Pig Defecation Better at Forming Ammonia
Researchers from the Department of Chemical Engineering, Biotechnology and Environmental Technology at the University of Southern Denmark, are the first to measure and compare the activity of the ammonia-forming enzyme in faeces and manure from pigs and cows. Their conclusion is clear; pig faeces forms ammonia faster. The researchers will now try to find a cheap and effective method to stop the formation of ammonia.
During the periods when slurry is spread on the fields, large parts of Denmark smell. This is partly due to the smelly ammonia in the manure. Associate Professor at the Department of Chemical Engineering, Biotechnology and Environmental Technology at SDU Henrik Karring, has together with PhD student Xiaorong Dai studied the process responsible for the formation of ammonia in manure. The new study clearly shows that there is a major difference in how quickly ammonia is formed in manure from pigs and cows.
Research results were recently published in the scientific journal PLOS ONE.
Ammonia from slurry is a major environmental problem
Ammonia is a compound of nitrogen and nitrogen is used as a nutrient in agriculture, however, too much nutrition can put nature out of balance. It is called nitrogen pollution and the production of pigs and cows contribute significantly to this. Nitrogen pollution with ammonia, among other things, therefore constitutes a big environmental problem both in Denmark and on an international scale. Moreover, the ammonia evaporation from the slurry, impair the indoor climate in the stables massively.
“When urine and faeces are mixed and become liquid manure, the bacteria in the faeces transform the urea in the urine to vaporisable ammonia. Some of the defecation bacteria contain the enzyme urease which is responsible for the enzymatic transformation of urea to ammonia,” explains Henrik Karring.
Without the urease enzyme, the bacteria cannot take advantage of the amount of nitrogen contained in the urea, to grow.
Blocking the formation of ammonia in liquid manure
Until now, it has been assumed that the urease activity in slurry was similar for pigs and cows, but the new study clearly demonstrates that pig faeces is fastest when it comes to converting urea to ammonia. A major reason for this difference is that the urease enzyme activity is more than twice as high in pure faeces from pigs compared to cows.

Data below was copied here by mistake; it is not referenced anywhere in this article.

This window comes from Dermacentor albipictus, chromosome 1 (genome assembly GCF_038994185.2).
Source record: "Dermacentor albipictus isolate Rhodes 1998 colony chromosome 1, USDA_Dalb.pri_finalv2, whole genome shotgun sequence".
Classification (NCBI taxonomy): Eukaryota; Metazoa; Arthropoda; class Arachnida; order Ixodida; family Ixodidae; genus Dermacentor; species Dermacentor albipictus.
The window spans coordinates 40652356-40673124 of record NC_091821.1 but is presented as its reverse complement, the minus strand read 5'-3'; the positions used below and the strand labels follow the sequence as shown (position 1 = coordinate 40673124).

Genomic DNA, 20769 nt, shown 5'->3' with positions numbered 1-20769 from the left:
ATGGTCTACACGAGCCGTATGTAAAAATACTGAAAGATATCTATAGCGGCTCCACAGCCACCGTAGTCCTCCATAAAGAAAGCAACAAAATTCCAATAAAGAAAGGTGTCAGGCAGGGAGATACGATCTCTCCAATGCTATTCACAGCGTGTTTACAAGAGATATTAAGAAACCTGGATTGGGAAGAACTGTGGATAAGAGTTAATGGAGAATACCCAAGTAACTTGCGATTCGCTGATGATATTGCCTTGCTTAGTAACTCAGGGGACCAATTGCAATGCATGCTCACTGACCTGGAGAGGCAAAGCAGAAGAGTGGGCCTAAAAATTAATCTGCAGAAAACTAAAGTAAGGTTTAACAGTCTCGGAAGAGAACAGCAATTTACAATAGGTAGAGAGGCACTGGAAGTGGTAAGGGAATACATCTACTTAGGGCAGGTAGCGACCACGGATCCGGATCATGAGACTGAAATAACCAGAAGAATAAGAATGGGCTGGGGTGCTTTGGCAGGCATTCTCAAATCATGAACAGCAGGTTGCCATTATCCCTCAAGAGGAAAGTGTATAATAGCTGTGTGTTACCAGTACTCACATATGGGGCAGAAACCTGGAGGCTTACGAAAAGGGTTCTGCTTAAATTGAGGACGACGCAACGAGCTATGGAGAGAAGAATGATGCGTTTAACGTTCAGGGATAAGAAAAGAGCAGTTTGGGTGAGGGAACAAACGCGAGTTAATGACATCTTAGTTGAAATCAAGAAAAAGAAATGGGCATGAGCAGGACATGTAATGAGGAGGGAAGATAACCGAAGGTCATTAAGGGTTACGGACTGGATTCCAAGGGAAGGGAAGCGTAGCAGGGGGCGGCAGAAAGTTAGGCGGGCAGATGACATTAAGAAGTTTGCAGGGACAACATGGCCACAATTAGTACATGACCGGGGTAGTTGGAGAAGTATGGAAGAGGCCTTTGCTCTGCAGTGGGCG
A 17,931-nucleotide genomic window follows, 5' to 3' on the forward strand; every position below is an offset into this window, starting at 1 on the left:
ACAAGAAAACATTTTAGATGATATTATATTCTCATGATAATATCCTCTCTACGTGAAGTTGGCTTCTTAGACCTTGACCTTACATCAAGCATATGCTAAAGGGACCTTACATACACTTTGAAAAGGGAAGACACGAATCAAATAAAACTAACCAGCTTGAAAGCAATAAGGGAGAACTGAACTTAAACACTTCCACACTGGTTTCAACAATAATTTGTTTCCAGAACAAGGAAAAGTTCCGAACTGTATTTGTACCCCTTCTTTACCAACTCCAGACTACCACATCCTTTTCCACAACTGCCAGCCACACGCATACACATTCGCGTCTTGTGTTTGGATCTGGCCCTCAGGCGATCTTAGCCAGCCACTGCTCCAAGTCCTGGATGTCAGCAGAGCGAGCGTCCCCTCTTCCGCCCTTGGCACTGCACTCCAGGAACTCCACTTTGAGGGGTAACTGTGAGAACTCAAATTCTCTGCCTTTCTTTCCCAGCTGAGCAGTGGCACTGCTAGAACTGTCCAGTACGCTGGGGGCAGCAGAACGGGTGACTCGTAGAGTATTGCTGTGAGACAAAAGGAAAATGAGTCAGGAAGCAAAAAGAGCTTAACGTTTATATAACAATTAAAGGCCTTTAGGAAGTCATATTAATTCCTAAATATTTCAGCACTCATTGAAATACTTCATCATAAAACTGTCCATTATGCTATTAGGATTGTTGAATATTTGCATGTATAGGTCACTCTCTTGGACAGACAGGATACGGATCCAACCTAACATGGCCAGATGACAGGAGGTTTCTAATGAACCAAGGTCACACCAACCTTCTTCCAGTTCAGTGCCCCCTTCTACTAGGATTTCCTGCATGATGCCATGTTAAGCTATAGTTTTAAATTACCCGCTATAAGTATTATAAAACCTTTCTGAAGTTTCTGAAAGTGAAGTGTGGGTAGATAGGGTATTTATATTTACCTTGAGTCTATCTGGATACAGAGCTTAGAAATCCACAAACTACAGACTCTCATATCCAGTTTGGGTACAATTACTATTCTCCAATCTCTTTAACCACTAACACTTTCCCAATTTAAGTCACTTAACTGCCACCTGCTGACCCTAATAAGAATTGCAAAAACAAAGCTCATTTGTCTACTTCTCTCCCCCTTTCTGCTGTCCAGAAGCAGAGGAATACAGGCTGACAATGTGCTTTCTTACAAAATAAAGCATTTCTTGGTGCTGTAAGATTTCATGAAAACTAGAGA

When the researchers measured the formation of ammonia immediately after the mixing of urine and defecation from pigs and cows, they found that in one minute, approximately 1.5 millimoles ammonia was formed in a litre of liquid manure from pigs, while the corresponding figure for fresh manure from cows was approximately 0.3 millimoles.
The new measurements thus increase the understanding of specific parameters for the activity of urease in faeces from pigs and cows. This means that there can be made more accurate models for the formation of ammonia in the liquid manure and thus also for the quantity of ammonia that evaporates from the slurry.
“Our studies have given us a good starting point to continue research to find a biotechnical solution to ammonia formation in the slurry. I hope that we in the near future find an effective and cheap method to block the formation of ammonia in manure,” says Henrik Karring.
An enzyme is a protein which catalyses a specific chemical reaction so that it proceeds more quickly. An enzyme-catalysed reaction is therefore often faster than the non-catalysed reaction. Since the enzyme is not used in the reaction, a single enzyme molecule can be reused several times. The enzyme urease is known within medical science because of its involvement in the formation of i.a. kidney stones and gastric ulcers. The bacterium Heliobacter pylori which is thought to be the cause of various cases of gastric ulcers, produces large amounts of urease which helps to ensure that the bacteria can cope with the low pH value found in the stomach. Urease was the first enzyme to be crystallised (1926) and the first enzyme that was found to contain nickel (1975). Today, the sciences only know of a few enzymes that contain nickel. Urease is one of the most efficient enzymes know to science.
For more information, please contact
Associate Professor Henrik Karring at firstname.lastname@example.org or phone: 2135 6350